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UC Berkeley study finds many children in several California communities not riding safely in vehicles
24 September 2002

By Sarah Yang, Media Relations

Berkeley - A new study of adult drivers and child passengers by the University of California, Berkeley, found that most of the children were not properly restrained in child safety seats. Moreover, it reveals that a significant number of children were not secured at all.

The study, released today (Tuesday, Sept. 24) by the campus's Traffic Safety Center, was conducted to collect baseline data on child safety seat use as part of a larger child passenger safety initiative at California's public hospitals and health care systems.

Researchers surveyed 515 adults who were leaving a public hospital or clinic in California for the first time with a new baby, or who were coming to the hospital or clinic for routine pediatric exams for children ages six and under. They then accompanied the adults to the cars to observe how they secured the children in child safety seats. In all, researchers observed 463 children from October 2001 to June 2002.

Among their findings:

* Fourteen percent of children observed were not secured at all in a child safety seat.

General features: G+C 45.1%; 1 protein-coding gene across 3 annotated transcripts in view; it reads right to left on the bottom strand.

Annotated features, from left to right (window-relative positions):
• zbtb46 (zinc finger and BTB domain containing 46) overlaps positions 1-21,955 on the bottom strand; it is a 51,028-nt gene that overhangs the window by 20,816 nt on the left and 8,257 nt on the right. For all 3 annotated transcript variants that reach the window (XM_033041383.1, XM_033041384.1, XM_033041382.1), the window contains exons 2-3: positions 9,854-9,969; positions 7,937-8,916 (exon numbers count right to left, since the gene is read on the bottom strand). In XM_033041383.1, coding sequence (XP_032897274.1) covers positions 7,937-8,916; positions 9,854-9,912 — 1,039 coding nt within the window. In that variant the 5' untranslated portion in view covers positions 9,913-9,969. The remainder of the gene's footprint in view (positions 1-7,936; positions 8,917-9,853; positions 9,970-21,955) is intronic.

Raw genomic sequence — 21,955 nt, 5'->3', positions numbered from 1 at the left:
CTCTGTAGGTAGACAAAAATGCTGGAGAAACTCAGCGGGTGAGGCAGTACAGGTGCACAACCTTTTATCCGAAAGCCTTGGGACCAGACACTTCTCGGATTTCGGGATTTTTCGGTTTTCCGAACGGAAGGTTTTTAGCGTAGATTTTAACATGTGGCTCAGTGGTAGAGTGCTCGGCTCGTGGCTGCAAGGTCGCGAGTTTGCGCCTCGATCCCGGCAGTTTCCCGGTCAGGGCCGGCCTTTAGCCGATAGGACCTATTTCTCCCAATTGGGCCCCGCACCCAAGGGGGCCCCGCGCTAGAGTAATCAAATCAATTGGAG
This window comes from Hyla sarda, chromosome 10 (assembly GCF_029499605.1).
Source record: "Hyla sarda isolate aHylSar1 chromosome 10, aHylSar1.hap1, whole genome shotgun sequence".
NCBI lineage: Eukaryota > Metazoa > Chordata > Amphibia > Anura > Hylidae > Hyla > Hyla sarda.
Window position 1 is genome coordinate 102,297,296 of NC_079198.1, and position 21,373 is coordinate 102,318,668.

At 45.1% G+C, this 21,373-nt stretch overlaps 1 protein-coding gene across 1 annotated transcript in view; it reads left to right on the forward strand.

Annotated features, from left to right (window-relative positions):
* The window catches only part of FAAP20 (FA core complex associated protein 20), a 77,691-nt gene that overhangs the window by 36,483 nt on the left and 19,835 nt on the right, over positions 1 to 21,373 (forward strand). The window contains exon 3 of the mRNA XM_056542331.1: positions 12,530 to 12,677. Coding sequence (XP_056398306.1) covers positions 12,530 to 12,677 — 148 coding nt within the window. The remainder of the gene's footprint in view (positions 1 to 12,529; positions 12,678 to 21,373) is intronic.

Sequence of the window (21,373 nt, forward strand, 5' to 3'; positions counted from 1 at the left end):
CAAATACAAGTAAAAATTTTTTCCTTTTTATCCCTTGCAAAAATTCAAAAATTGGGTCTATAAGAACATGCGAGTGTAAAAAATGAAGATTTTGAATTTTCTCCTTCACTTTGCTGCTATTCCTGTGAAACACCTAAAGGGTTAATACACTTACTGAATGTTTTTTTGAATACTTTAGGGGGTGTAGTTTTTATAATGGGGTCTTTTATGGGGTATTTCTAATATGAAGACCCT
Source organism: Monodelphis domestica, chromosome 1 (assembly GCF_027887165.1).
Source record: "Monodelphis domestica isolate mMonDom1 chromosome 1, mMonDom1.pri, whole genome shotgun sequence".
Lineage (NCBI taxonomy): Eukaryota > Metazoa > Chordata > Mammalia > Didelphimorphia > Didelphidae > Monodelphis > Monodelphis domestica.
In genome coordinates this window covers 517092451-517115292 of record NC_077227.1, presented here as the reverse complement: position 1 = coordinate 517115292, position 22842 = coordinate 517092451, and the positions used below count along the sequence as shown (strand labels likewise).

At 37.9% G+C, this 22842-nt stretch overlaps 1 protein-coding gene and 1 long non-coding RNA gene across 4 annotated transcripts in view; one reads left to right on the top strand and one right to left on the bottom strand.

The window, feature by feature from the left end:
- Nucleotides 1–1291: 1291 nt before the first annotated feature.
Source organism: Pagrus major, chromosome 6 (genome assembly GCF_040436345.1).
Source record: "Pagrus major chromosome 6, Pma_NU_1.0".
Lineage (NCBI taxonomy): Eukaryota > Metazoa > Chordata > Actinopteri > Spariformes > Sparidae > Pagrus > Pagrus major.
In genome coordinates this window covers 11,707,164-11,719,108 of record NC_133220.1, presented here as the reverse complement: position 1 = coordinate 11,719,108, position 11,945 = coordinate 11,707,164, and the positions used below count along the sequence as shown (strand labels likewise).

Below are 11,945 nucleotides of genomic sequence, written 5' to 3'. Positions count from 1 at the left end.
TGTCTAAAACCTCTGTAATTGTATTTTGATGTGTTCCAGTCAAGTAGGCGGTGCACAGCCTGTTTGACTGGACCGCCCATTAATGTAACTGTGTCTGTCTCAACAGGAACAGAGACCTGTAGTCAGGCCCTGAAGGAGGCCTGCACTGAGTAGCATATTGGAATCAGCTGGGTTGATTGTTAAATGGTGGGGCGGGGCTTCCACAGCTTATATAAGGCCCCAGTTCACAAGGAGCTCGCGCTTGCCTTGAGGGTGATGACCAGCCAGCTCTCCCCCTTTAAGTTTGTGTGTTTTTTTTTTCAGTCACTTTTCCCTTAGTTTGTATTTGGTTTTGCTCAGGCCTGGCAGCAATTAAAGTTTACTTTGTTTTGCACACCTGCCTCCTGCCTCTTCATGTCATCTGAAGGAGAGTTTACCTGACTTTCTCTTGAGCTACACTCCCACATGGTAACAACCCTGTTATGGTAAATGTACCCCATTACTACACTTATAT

* Eighty-four percent of adults surveyed reported knowledge of a new state law (SB 567) that took effect Jan. 1, 2002, that specifies the use of booster seats for children ages four to six, or who weigh 40-60 pounds. However, only 54 percent reported using booster seats consistently.

* Even when children were secured in a car safety or booster seat appropriate for their age and weight, there were other significant errors in how the children were restrained.

* Errors in properly restraining children include not positioning the harness clip at the child's armpit level (62 percent), not securing the safety seat tightly enough to the vehicle by the safety belt (69 percent) and not fastening the harness strap tightly enough (60 percent).

The percentage of children using a child safety seat in this study is in line with results from statewide surveys. The rate of child safety seat misuse in the study also closely mirrors national statistics, which show that four out of five child safety seats are used incorrectly.

"It is clear from this survey that there is more need for training and resources for helping people keep children safe as passengers," said David Ragland, adjunct professor of epidemiology at UC Berkeley's School of Public Health, director of UC Berkeley's Traffic Safety Center and co-author of the report. "Parents and caregivers are having a hard time figuring out how to correctly use child safety seats. This report shows where the gaps in knowledge are."

Researchers presented the results of the report on Sept. 24 at the California Conference on Childhood Injury Control in Sacramento.

The UC Berkeley report is part of a two-year, $1.5 million Child Passenger Safety Initiative launched in 2001 and funded by the California Office of Traffic Safety through the state's Business, Transportation and Housing Agency. The California Health Care Safety Net Institute, affiliated with the California Association of Public Hospitals and Health Systems (CAPH), heads the initiative in collaboration with the UC Davis Medical Center.